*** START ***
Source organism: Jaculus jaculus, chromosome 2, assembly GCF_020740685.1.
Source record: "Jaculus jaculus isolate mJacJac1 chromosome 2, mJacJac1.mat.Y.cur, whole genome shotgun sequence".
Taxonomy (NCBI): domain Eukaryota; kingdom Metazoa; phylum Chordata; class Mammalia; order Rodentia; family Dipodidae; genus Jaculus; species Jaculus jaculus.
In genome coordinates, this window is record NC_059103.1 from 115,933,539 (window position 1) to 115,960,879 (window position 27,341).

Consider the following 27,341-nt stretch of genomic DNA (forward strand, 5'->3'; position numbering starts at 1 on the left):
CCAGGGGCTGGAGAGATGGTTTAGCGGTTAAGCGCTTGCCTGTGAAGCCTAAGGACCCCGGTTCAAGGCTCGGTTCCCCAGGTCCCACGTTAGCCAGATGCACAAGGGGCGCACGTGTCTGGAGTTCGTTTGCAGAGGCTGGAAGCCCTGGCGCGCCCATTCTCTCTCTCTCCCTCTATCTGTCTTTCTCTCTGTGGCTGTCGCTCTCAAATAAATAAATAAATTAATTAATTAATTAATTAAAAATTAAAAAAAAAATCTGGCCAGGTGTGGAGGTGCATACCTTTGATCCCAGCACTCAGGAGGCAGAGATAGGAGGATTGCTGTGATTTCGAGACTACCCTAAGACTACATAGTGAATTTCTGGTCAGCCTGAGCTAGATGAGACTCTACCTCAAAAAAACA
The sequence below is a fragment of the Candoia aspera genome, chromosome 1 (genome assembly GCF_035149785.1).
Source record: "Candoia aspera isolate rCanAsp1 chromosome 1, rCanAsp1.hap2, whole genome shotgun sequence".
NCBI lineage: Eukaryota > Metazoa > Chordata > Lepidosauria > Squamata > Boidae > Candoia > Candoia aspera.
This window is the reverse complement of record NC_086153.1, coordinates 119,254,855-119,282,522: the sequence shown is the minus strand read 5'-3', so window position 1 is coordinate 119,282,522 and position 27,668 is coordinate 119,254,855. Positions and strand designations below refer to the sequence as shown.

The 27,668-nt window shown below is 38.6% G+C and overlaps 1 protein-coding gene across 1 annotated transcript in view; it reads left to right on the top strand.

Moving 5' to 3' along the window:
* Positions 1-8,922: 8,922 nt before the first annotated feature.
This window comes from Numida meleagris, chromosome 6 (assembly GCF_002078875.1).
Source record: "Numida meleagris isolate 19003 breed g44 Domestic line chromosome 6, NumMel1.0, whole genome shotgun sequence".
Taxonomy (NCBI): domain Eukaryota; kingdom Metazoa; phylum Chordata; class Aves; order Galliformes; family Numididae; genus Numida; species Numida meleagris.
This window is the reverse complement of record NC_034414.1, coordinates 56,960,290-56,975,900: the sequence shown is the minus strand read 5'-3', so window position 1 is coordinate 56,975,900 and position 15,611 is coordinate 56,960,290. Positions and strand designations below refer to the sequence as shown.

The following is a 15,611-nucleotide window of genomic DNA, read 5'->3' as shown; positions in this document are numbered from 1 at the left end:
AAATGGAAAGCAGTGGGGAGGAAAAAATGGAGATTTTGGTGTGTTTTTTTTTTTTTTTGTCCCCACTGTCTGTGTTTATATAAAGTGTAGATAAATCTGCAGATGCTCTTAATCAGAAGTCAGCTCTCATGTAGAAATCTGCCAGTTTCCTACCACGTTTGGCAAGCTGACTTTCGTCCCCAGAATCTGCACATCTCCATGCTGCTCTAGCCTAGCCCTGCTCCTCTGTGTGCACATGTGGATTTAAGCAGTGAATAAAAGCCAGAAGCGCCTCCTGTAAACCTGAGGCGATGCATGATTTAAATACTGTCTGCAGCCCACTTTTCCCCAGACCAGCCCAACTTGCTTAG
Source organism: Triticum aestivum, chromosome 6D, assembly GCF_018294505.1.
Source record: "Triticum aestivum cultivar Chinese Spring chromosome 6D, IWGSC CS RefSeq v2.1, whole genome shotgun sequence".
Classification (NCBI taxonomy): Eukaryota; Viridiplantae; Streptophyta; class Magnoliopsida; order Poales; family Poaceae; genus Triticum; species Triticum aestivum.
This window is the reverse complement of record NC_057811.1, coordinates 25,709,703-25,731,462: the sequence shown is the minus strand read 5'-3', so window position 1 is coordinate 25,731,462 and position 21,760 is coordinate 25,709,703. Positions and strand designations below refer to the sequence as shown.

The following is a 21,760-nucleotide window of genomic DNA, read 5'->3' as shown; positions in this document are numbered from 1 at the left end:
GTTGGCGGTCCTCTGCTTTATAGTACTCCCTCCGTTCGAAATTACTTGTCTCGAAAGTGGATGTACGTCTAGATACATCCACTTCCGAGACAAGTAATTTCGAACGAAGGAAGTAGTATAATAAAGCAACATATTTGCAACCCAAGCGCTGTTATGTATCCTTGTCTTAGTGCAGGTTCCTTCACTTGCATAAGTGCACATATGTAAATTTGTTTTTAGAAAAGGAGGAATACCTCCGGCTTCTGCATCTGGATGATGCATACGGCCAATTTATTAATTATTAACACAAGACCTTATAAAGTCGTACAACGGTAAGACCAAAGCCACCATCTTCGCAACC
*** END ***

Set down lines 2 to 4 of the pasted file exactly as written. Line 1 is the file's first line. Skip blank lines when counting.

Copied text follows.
Source record: "Jaculus jaculus isolate mJacJac1 chromosome 2, mJacJac1.mat.Y.cur, whole genome shotgun sequence".
Taxonomy (NCBI): domain Eukaryota; kingdom Metazoa; phylum Chordata; class Mammalia; order Rodentia; family Dipodidae; genus Jaculus; species Jaculus jaculus.
In genome coordinates, this window is record NC_059103.1 from 115,933,539 (window position 1) to 115,960,879 (window position 27,341).